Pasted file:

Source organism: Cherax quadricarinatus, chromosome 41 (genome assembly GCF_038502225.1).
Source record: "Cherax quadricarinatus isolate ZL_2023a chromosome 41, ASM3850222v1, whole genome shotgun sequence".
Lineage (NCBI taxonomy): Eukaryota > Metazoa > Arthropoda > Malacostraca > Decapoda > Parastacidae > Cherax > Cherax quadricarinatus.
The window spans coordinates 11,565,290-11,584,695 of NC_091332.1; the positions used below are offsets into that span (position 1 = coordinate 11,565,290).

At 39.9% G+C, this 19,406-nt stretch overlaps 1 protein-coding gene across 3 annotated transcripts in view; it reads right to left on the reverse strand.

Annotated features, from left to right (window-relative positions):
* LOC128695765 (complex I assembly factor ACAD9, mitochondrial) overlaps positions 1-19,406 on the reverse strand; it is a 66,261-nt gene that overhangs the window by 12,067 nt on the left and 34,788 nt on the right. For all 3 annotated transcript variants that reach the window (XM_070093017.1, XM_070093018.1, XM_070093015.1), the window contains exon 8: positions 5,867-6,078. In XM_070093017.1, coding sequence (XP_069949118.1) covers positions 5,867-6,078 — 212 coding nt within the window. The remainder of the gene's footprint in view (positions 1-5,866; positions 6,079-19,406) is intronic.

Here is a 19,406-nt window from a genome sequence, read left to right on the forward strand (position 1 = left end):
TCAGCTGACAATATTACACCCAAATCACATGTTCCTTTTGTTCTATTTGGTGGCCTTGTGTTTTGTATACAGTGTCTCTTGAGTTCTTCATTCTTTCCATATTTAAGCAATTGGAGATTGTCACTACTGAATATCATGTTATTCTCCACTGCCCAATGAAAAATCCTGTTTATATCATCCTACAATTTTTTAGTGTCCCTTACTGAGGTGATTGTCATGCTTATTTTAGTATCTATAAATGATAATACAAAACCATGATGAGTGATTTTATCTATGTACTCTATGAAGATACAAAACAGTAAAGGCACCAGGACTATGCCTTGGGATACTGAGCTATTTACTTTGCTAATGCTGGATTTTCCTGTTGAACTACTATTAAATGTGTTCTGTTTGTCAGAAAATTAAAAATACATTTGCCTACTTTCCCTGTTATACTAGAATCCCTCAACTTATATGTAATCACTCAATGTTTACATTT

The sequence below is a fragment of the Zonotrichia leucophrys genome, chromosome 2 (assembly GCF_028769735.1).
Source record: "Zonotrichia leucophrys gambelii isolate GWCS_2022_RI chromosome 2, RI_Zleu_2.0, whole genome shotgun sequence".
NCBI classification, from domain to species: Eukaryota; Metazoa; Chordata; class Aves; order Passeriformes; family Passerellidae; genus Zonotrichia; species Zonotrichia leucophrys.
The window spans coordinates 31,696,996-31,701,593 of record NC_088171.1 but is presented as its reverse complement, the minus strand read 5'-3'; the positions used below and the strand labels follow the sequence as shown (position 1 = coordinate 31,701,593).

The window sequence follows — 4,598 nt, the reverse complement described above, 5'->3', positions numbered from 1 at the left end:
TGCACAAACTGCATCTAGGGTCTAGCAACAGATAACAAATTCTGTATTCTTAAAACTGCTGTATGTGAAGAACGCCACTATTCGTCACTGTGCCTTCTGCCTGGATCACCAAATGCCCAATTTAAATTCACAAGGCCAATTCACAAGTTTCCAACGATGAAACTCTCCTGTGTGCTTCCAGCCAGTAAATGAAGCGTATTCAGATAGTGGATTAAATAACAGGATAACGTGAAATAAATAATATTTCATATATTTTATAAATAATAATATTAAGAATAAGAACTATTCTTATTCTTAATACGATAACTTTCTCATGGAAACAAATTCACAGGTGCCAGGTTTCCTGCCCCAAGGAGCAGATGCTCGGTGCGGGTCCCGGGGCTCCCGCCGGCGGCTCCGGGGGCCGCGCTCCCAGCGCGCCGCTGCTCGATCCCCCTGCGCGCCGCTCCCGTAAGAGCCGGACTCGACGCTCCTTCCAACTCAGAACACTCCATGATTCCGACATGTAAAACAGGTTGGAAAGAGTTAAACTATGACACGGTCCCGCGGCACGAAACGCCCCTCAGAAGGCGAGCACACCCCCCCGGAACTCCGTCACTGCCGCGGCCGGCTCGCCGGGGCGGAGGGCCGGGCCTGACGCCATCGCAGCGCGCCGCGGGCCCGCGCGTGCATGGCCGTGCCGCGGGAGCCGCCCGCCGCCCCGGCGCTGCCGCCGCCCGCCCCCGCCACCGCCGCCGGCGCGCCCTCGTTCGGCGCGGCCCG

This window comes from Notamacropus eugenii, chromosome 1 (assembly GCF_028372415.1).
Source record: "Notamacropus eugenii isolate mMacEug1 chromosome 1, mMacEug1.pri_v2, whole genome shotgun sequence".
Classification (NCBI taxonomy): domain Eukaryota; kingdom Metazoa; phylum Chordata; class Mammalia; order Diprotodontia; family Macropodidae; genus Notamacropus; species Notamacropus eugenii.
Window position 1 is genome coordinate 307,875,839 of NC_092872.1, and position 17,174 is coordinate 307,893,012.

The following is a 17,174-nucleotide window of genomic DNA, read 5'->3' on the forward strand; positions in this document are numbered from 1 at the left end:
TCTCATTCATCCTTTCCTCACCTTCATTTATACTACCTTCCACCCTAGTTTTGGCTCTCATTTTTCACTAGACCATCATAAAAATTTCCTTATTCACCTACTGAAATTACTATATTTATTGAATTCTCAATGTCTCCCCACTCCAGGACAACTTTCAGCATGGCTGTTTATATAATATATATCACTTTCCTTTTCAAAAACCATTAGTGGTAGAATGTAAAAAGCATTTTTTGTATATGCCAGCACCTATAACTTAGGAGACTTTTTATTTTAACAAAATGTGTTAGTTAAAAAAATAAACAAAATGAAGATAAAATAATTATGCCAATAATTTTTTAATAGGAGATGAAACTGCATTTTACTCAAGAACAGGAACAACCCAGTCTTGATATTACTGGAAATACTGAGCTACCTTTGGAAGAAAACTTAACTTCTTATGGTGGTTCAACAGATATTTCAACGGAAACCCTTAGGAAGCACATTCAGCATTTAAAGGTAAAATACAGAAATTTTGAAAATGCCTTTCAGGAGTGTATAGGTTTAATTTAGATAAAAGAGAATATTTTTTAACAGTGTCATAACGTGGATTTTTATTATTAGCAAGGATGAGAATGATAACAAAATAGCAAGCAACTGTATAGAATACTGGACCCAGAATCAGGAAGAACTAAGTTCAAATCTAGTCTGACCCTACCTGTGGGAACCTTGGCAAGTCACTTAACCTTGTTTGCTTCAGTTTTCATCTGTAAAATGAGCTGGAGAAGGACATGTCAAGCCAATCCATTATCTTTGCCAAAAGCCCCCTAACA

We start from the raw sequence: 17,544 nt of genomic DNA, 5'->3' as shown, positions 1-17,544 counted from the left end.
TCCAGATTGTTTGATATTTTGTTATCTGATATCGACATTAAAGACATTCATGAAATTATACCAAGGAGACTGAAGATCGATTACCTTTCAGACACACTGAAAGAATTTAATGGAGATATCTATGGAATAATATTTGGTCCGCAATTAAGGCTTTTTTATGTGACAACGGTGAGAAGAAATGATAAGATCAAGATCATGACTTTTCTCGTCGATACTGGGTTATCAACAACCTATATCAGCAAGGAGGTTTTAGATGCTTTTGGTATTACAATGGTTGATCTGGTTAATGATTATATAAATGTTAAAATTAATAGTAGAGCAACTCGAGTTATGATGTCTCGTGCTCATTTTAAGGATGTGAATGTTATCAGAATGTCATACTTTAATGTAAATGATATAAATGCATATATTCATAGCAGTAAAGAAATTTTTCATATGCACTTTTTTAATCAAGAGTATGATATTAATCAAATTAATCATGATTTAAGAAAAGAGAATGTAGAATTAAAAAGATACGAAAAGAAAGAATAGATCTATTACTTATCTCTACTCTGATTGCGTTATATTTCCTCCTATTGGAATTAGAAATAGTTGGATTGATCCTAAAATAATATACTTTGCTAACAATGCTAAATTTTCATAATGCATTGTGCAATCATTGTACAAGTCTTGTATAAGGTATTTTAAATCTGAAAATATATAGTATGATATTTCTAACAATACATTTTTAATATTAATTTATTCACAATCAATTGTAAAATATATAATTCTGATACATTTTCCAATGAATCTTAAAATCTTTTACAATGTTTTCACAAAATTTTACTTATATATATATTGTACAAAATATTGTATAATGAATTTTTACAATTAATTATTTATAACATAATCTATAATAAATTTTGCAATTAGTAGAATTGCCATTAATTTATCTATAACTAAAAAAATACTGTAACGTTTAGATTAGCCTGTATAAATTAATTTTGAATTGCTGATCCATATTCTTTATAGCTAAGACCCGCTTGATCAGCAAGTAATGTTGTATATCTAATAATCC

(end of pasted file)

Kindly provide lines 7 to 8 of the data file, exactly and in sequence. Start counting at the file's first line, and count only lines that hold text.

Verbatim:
* LOC128695765 (complex I assembly factor ACAD9, mitochondrial) overlaps positions 1-19,406 on the reverse strand; it is a 66,261-nt gene that overhangs the window by 12,067 nt on the left and 34,788 nt on the right. For all 3 annotated transcript variants that reach the window (XM_070093017.1, XM_070093018.1, XM_070093015.1), the window contains exon 8: positions 5,867-6,078. In XM_070093017.1, coding sequence (XP_069949118.1) covers positions 5,867-6,078 — 212 coding nt within the window. The remainder of the gene's footprint in view (positions 1-5,866; positions 6,079-19,406) is intronic.

Here is a 19,406-nt window from a genome sequence, read left to right on the forward strand (position 1 = left end):